This is a guide for how to properly play the TCS game, as well as a few tips from my own personal experiences.
About this creation
A lot of people have had trouble placing baseplates on super heavy units. The best way to do this is to find place on the model that the baseplate will be centered. If something (like a turret) is in the way, remove it for the time being, then replace it at the end. Use transparent pieces to make the baseplate at the forefront of the model, meaning it will be able to move up ramps. When the baseplate is where it should be, delete the transparent pieces. (Note: later you will learn how to move units without grouping them, so don't worry about the baseplate not being attached to the model.)
When adding baseplates to ground units, find the approximate center of the unit (usually easy to find). Then put one or two small plates underneath it, then add the baseplate. Finally, delete the spacer plate(s). Andrew's Tips: For hoverunits, I like to use two spacer plates...
...and for groundunits I use one spacer plate.
Moving Units Without Grouping Them
While for a while a good strategy, grouping units to move them is, in the long run, a bad idea as it adds to the complexity of the model and makes destroying the unit difficult. An alternative to grouping units is the disconnected baseplate method, as demonstrated below.
Step #1: Take the Select Connected tool from the toolbar.
Step #2: Select the unit, NOT the baseplate.
Step #3: Take the Select Additional tool from the toolbar.
Step #4: Select only the baseplate.
Step #5: Click and drag from any part of the selected pieces. This should allow you to move the model and control its landing point with relative ease.
By the way, if you're having trouble finding the baseplate piece, you can find it in the picture above.
Making Good Explosions
Undeniably, explosions are hard to get right. They're even harder in mini-scale (at least for me). However, there are a few tips that helped me and might help you. Above you see the Basilisk Super Heavy Mobile Turret. Below are the steps to a good 'splosion. Note: make sure you've positioned the gun in the direction it is going to go before trying this.
Step #1: Add a transparent four-way brick. I cannot stress enough how helpful these things are. Add them however it fits on the gun barrel, you're going to need it.
Step #2: Add detail bricks on the four sides of the four-way. These are totally up to you, but personally, I like to use 1x1 flat rounds or 1x1 flat studs. Also, 1x1 cones are good for superheavy gunfire.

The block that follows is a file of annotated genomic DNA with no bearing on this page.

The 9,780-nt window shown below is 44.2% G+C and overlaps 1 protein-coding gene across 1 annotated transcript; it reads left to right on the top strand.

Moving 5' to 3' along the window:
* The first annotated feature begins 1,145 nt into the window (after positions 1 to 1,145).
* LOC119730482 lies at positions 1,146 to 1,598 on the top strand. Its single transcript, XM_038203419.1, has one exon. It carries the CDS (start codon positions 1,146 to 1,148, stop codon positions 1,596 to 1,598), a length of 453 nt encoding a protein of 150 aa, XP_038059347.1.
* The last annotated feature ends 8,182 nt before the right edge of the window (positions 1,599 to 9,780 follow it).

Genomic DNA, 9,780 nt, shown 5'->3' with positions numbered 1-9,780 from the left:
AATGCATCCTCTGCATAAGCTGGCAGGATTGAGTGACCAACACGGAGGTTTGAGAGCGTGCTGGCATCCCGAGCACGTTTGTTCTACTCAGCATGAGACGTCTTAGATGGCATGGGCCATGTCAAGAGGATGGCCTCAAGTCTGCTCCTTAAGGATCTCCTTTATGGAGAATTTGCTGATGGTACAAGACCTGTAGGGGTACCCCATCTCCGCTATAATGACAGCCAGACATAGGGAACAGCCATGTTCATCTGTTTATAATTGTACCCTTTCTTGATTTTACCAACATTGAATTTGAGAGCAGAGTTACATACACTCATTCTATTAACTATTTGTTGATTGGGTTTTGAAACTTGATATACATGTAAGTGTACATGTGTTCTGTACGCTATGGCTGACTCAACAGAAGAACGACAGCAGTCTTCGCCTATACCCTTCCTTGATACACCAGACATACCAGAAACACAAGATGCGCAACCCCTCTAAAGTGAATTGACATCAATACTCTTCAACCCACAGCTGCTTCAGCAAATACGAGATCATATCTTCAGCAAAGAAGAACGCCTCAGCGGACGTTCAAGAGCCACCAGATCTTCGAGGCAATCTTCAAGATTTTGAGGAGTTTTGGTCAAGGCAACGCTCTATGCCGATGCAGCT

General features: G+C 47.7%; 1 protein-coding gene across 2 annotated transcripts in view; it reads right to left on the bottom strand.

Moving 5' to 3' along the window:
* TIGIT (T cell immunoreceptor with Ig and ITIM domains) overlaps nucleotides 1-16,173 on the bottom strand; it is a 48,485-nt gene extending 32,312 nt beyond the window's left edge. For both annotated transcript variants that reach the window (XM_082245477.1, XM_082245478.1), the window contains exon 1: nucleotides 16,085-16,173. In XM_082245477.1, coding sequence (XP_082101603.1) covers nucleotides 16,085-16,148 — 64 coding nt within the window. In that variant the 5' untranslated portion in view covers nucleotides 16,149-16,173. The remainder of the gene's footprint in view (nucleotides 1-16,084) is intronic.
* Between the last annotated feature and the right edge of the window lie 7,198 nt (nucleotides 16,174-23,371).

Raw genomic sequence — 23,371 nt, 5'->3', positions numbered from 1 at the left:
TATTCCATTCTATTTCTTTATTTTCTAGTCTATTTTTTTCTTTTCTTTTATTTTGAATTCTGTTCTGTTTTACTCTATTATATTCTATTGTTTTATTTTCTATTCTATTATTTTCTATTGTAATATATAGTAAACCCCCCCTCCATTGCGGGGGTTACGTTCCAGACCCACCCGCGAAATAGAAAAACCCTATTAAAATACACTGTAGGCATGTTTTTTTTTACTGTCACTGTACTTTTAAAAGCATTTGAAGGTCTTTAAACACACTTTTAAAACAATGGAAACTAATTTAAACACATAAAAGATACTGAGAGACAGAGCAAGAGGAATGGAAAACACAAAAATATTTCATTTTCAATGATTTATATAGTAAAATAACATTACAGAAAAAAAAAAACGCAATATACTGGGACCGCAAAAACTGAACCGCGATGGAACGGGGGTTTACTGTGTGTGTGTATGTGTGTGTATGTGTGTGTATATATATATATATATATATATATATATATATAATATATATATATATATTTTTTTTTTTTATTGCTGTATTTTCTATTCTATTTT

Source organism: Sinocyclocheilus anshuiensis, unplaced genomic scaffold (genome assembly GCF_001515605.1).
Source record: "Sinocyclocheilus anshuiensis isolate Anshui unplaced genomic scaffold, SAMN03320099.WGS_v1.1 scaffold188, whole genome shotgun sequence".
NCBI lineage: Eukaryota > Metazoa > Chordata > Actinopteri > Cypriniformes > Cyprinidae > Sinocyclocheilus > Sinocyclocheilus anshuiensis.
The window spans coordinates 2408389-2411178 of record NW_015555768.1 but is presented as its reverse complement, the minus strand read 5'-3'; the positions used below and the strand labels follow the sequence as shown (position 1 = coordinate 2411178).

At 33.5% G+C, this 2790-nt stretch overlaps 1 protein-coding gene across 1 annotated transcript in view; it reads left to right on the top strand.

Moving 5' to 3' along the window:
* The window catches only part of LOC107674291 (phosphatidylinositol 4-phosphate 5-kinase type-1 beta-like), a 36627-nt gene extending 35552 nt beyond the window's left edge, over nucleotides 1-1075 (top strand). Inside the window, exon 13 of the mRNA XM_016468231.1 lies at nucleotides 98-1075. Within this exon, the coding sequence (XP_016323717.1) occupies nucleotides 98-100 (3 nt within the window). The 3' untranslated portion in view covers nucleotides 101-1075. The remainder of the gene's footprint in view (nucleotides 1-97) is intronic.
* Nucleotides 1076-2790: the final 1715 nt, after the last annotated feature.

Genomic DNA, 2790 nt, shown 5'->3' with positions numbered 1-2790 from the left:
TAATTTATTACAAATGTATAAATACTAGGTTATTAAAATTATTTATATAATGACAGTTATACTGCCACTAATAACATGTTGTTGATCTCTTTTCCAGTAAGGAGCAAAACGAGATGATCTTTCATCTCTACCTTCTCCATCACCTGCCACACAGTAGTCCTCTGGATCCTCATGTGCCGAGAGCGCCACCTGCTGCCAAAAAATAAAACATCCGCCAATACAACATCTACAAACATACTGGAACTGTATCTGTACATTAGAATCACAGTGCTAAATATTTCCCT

Step #3: Delete the four-way brick and add main detailing bricks. These would include 1x1 rounds and the Stick/Aerial piece as shown in the above picture.
Note: Don't feel constrained by the above mentioned pieces. They are purely my preferences, you can do whatever you want. Andrew's Tips: Pick a color and design for your gunfire and stick with it. Units shouldn't have two different gunfire designs unless they have multiple guns. More Andrew's Tips: Make the explosion equivalent to your unit. A light shouldn't have a huge fireball coming from it, and a Super Heavy shouldn't have something like a firecracker as an explosion.
Correct Movement/Range Expression of Units
This battlescene will show you how to correctly express movement and range in a battlefield environment.
For starters, movement bricks are shown as light blue, as pointed out in this color pallet.
Next, move the unit one 2x2 plate ahead. Then take the 2x2 flat round plate and place it where the unit was.
Finally, move the unit to the desired spot. Then take the 2x2 flat plate and plot the movement from the 2x2 flat round plate. Note: they must reach from the starter plate to the baseplate under the unit.
Range can be difficult to get right, but it shouldn't be hard after you understand it. The color of range blocks should be transparent red, as shown in the above picture.
Use the 4x1 flat plates and 2x1 flat plates to represent range. Remember that they should connect baseplate to baseplate, not unit to unit. Note: always have the plates connected fully, not by corners.
Andrew, I found a flaw that I'm pretty sure is unintentional this time. Your hovertank starts on an illegal space (not on a single grid plate) and I think you should also add the placing of the unit on a grid square as part of the tutorial. Near the top of this page is my reference [http://www.mocpages.com/moc.php/266825].
Nice trick to avoid the grouping tool. After I suggested it in the first place I found that I could use it because of the size of the model. I failz. And also in the last pic one end of the attack isn't touching the baseplate.